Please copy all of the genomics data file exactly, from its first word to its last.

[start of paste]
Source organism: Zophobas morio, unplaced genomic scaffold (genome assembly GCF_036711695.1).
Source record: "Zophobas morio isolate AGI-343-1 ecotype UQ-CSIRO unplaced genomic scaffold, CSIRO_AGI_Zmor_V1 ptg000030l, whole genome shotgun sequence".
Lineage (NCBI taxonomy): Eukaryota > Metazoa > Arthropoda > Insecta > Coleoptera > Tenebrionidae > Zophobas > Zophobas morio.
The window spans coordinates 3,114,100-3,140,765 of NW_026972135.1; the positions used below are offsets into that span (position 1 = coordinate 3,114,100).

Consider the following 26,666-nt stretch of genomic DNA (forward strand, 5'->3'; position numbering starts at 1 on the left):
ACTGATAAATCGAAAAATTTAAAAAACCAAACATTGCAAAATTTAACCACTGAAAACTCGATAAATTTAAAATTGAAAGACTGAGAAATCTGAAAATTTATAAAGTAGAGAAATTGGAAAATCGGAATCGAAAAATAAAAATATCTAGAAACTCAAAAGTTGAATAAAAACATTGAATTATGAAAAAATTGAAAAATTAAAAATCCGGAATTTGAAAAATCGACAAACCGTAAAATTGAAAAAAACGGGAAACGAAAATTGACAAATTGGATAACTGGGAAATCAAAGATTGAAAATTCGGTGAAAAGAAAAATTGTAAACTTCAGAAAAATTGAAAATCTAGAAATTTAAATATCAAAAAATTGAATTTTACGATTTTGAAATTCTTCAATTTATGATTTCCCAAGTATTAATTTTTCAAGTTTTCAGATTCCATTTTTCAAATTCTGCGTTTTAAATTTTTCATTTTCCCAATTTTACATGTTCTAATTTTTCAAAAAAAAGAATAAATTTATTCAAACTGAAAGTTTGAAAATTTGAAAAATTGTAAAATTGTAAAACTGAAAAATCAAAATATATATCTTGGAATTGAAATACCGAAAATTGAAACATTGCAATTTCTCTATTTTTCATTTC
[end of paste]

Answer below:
Source organism: Zophobas morio, unplaced genomic scaffold (genome assembly GCF_036711695.1).
Source record: "Zophobas morio isolate AGI-343-1 ecotype UQ-CSIRO unplaced genomic scaffold, CSIRO_AGI_Zmor_V1 ptg000030l, whole genome shotgun sequence".
Lineage (NCBI taxonomy): Eukaryota > Metazoa > Arthropoda > Insecta > Coleoptera > Tenebrionidae > Zophobas > Zophobas morio.
The window spans coordinates 3,114,100-3,140,765 of NW_026972135.1; the positions used below are offsets into that span (position 1 = coordinate 3,114,100).

Consider the following 26,666-nt stretch of genomic DNA (forward strand, 5'->3'; position numbering starts at 1 on the left):
ACTGATAAATCGAAAAATTTAAAAAACCAAACATTGCAAAATTTAACCACTGAAAACTCGATAAATTTAAAATTGAAAGACTGAGAAATCTGAAAATTTATAAAGTAGAGAAATTGGAAAATCGGAATCGAAAAATAAAAATATCTAGAAACTCAAAAGTTGAATAAAAACATTGAATTATGAAAAAATTGAAAAATTAAAAATCCGGAATTTGAAAAATCGACAAACCGTAAAATTGAAAAAAACGGGAAACGAAAATTGACAAATTGGATAACTGGGAAATCAAAGATTGAAAATTCGGTGAAAAGAAAAATTGTAAACTTCAGAAAAATTGAAAATCTAGAAATTTAAATATCAAAAAATTGAATTTTACGATTTTGAAATTCTTCAATTTATGATTTCCCAAGTATTAATTTTTCAAGTTTTCAGATTCCATTTTTCAAATTCTGCGTTTTAAATTTTTCATTTTCCCAATTTTACATGTTCTAATTTTTCAAAAAAAAGAATAAATTTATTCAAACTGAAAGTTTGAAAATTTGAAAAATTGTAAAATTGTAAAACTGAAAAATCAAAATATATATCTTGGAATTGAAATACCGAAAATTGAAACATTGCAATTTCTCTATTTTTCATTTC